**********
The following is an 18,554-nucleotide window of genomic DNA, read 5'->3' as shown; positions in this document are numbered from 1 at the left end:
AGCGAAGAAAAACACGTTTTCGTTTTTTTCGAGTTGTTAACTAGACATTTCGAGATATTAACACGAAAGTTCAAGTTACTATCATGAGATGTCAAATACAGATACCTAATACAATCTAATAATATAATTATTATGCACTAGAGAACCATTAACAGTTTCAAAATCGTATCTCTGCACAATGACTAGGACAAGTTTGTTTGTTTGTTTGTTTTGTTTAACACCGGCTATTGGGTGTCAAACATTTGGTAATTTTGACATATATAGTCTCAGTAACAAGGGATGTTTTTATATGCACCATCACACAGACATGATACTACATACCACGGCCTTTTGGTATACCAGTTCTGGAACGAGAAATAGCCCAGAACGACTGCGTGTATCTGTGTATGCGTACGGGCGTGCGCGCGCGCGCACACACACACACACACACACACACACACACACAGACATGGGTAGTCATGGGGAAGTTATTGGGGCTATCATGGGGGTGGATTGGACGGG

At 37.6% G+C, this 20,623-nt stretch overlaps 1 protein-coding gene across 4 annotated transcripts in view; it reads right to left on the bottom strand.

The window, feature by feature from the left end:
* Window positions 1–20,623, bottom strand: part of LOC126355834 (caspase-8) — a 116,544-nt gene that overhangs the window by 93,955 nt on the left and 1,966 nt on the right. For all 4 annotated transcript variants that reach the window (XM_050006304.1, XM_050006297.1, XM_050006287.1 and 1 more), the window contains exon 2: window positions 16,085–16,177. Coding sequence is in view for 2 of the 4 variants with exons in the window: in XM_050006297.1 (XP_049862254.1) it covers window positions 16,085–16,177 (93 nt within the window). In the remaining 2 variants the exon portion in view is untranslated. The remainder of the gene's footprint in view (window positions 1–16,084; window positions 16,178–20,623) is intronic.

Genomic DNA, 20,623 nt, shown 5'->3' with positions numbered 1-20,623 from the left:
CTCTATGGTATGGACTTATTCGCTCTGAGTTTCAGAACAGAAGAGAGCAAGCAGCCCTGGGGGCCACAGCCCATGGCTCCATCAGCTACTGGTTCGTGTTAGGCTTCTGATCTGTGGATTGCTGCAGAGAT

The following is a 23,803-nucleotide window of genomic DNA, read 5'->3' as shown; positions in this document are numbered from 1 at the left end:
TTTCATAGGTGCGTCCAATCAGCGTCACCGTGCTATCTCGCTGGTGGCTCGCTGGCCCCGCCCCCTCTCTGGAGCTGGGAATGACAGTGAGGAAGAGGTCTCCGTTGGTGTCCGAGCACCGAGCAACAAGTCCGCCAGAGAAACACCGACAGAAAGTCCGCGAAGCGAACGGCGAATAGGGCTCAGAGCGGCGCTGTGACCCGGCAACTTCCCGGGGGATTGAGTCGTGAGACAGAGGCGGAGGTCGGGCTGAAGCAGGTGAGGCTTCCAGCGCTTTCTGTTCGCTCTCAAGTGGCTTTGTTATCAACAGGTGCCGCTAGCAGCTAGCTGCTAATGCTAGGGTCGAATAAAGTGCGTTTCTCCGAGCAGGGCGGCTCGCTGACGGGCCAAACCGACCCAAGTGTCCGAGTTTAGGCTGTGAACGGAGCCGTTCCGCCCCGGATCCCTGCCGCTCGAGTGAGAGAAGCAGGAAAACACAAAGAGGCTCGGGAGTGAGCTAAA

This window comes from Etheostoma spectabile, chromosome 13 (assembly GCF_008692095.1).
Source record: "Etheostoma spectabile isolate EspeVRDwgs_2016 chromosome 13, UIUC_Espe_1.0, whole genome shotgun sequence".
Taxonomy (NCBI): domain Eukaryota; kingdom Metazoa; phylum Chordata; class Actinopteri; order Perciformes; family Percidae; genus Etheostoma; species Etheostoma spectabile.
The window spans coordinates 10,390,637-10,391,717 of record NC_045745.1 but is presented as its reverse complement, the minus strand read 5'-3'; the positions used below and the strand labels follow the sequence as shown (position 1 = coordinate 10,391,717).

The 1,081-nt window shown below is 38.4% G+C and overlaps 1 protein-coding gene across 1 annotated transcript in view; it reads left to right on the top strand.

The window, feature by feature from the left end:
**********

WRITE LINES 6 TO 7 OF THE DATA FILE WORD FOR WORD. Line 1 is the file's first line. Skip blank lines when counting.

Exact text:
Genomic DNA, 20,623 nt, shown 5'->3' with positions numbered 1-20,623 from the left:
CTCTATGGTATGGACTTATTCGCTCTGAGTTTCAGAACAGAAGAGAGCAAGCAGCCCTGGGGGCCACAGCCCATGGCTCCATCAGCTACTGGTTCGTGTTAGGCTTCTGATCTGTGGATTGCTGCAGAGAT